TOC “DO YOU LOVE ME?” EDITOR’S LETTER Minna Proctor The stories and poems collected here are largely about perspective, specifically the shifting perspectives of age. …read the whole letter here COVER ARTIST’S STATEMENT Gillian Laub I have been photographing … Continued
Intelligence has one moral law – it is justified by results. – “The Spy Who Came in from the Cold” EDITOR’S NOTE Minna Proctor After a briefly too-long period of agonizing over the matter, I’ve concluded that it’s impossible … Continued
It’s times to mix up the conversation. We check in on the state of serious thinking about women and feminism—through our literary gaze. Featuring new work from: Paula Bomer, Kelly Cherry, Priscilla Becker, Brenda Shaughnessy, Anna Swir, and Alejandra Pizarnik
THE GLUTTON’S KITCHEN: In which we decipher the psychology of eating too much, starving, lusting, indulging, restraining, famine, and feast. Tasty new work by Natalie Eilbert, Allison Gruber, Alex Lemon, Jameson Fitzpatrick, Robert Lopez and Katrin Tschirgi.
GAME THEORY: We subject literary values to the rigorous speculation of the science of game theory and discover that literature and game theory are both strategic and wonderfully random. New work by Bin Ramke, Lynn Potts, Jay Hopler, John Gallaher, and many more.
Because literature mimics the symmetry of nature, and because nature couldn’t care less. This is our eddy, our tiny human biosphere: birth, death, marriage, madness, and the seismic legacy of Virginia Woolf. Featuring new work from: Christine Schutt, Mass Rasmussen, Molly Jean Reid, John Kinsella, Diane Mehta, Clay Matthews
ARTIFICIAL INTELLIGENCE Nothing that matters is new or fake. Nothing can’t be controlled with a joystick. Buttons are original thought. Peripherals are unpredictable. Synapses are mythic, like the words we live by. New poetry from Okla Elliott, Charles Simic, Mark Bibbens, Maggie MK Hess. New fiction by Carlos Labbe, James Hannah, John McManus, Jesse Goolsby, Carol LaHines.
Cry baby is the issue in which we consider whether loneliness is bad, and whether love hurts, and when expectations are crushed, and why happy endings always lead to tears. New fiction by James Hanna, Carrie Messenger, Jodi Azzouni, Ranbir Singh Sighu. New poetry by Kathleen Ossip, Mark Wunderlich, Eamon Grennan, Daniil Kharms, Dan Gutstein, Cynthia Cruz. And a literary dispatch from the war with a cameo by Mr. Roboto.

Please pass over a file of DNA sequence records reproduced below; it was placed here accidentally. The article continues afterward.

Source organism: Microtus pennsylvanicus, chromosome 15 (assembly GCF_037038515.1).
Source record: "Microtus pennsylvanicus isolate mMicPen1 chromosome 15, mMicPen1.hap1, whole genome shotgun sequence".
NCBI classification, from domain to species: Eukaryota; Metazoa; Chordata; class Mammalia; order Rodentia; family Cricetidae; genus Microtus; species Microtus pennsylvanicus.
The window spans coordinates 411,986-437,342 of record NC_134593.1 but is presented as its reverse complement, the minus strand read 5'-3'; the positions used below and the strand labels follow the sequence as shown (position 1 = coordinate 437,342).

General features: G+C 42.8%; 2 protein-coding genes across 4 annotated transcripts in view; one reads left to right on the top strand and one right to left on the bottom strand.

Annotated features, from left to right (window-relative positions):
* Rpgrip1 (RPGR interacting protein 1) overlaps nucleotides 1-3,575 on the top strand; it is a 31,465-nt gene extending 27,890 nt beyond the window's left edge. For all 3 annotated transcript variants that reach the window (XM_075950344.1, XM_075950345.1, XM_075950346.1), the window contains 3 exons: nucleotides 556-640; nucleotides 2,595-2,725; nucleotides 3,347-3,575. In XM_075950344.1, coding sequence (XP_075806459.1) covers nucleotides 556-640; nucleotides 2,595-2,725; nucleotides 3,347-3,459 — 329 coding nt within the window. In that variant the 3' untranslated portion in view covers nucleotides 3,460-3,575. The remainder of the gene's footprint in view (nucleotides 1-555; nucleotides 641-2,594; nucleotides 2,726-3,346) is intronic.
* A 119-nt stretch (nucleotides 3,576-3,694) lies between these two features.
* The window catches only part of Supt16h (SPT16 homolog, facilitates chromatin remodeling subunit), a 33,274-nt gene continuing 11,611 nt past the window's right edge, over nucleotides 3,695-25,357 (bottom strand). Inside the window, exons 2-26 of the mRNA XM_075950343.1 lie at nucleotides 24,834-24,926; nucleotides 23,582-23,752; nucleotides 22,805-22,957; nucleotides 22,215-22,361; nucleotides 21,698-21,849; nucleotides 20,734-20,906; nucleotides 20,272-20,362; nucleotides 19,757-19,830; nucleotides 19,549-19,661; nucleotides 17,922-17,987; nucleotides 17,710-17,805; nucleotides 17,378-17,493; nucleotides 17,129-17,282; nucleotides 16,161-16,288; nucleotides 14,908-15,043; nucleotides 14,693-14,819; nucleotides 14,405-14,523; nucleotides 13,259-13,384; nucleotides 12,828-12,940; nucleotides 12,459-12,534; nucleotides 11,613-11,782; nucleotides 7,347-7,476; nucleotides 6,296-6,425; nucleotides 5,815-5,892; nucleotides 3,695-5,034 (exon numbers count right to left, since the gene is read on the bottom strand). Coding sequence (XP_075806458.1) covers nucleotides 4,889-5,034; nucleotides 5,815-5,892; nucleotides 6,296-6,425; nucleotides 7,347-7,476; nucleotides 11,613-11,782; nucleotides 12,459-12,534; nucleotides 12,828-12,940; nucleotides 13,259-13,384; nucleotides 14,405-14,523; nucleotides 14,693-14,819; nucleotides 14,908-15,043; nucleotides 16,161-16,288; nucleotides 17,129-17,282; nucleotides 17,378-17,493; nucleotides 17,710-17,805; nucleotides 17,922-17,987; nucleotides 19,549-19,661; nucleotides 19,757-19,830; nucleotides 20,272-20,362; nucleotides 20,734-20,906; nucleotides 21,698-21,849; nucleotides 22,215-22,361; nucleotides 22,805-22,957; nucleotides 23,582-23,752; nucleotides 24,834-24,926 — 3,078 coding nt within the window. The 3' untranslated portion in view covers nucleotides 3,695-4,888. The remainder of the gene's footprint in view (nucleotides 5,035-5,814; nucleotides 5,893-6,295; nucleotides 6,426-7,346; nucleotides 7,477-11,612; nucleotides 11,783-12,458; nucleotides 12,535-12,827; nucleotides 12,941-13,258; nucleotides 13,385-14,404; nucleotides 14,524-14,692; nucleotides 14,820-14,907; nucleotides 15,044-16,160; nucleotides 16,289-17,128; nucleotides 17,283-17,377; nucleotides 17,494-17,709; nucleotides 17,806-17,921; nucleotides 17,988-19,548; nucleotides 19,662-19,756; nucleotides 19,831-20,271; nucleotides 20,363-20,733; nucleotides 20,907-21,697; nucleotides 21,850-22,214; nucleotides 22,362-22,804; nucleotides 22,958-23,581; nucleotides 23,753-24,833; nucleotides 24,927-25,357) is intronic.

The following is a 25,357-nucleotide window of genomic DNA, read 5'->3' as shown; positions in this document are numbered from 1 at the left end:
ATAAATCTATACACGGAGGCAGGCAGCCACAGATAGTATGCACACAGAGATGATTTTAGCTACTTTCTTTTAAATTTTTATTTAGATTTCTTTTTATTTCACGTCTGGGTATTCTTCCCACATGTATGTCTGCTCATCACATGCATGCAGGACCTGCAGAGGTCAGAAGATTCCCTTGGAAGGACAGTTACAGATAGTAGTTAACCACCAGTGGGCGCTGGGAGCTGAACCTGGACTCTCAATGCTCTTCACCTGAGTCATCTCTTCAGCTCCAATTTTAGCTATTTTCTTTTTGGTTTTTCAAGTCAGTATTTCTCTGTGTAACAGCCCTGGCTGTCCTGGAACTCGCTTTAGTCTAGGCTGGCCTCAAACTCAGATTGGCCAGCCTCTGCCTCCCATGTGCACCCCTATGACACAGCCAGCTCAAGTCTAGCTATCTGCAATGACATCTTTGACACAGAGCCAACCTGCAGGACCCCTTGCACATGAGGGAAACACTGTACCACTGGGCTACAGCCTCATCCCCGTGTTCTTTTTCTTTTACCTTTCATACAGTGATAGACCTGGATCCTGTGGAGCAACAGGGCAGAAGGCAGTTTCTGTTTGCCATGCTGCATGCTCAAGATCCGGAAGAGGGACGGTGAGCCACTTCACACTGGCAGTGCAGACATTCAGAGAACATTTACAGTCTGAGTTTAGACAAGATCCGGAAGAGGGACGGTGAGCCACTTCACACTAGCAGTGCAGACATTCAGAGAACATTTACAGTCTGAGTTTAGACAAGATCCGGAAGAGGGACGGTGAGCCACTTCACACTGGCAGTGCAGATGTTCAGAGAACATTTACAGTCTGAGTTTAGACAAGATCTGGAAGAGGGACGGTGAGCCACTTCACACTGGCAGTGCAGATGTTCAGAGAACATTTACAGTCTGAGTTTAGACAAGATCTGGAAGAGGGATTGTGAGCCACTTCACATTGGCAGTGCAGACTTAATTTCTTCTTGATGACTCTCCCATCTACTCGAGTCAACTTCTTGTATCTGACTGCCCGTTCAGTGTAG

Are you in or are you out? Literature has room for you all. New poetry from Aleš Debeljak, Farrah Field, Erin Belieu, and Jennifer Kronovet, New fiction from: David Thomas, Giulio Mozzi, Matthew Vollmer, Sejal Shah. With new translations from the original lyric scenesters: Pablo Neruda and Federico Garccia Lorca.
INVISIBLE CITIES We explore the architecture, landscapes, new horizons of art. With new work by John Kinsella, Eric Barnes, Stephen O’Connor, Collier Nogues, Benjamin Sutton, Erica Anzalone, Geoffrey Nutter, Rachel Zucker
CONTROLLED baking temperatures, scientific experiments, hydroponics, test scores, dosage, serial commas, electrical current, quality. UNCONTROLLABLE puberty, democracy, God, sarcasm, addictions, balding, verb tense, large spills. OUT OF CONTROL feelings, language, nature, loss… New fiction from: Percival Everett, Ben Stroud, Christine Sneed… New poetry from: Alex Dimitrov, Donald Revell, Stephen Burt, Laura Kasischke, Will Schutt.
THE LONG ISSUE. Join us as we indulge an entirely different pace… We let these words linger and mature, blossom and echo. Novellas and long poems from Kirstin Allio, Jesse Ball, Paula Bomer, H.L. Hix, and Joshua Weiner
ENCYCLOPEDIA BRITANNICA Where do you get your information? These fairy tales are 100 percent factual. Our verse has been verified. Our scribes fly. Our poets buried the grail. Big words have many syllables. Small words are perfectly calibrated. Everything is made up here except what’s true or seems to be so. New work from Mary Jo Bang, Osama Alomar, Albert Goldbarth, Polina Barskova, Ales Steger, Renee Ashley, Martha Witt, Christian Barter, Michael Bazzett